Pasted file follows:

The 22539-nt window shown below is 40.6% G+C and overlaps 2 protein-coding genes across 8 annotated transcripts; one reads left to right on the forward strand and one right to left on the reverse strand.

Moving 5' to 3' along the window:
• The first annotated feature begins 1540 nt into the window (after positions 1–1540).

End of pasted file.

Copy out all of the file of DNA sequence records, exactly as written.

The 22539-nt window shown below is 40.6% G+C and overlaps 2 protein-coding genes across 8 annotated transcripts; one reads left to right on the forward strand and one right to left on the reverse strand.

Moving 5' to 3' along the window:
• The first annotated feature begins 1540 nt into the window (after positions 1–1540).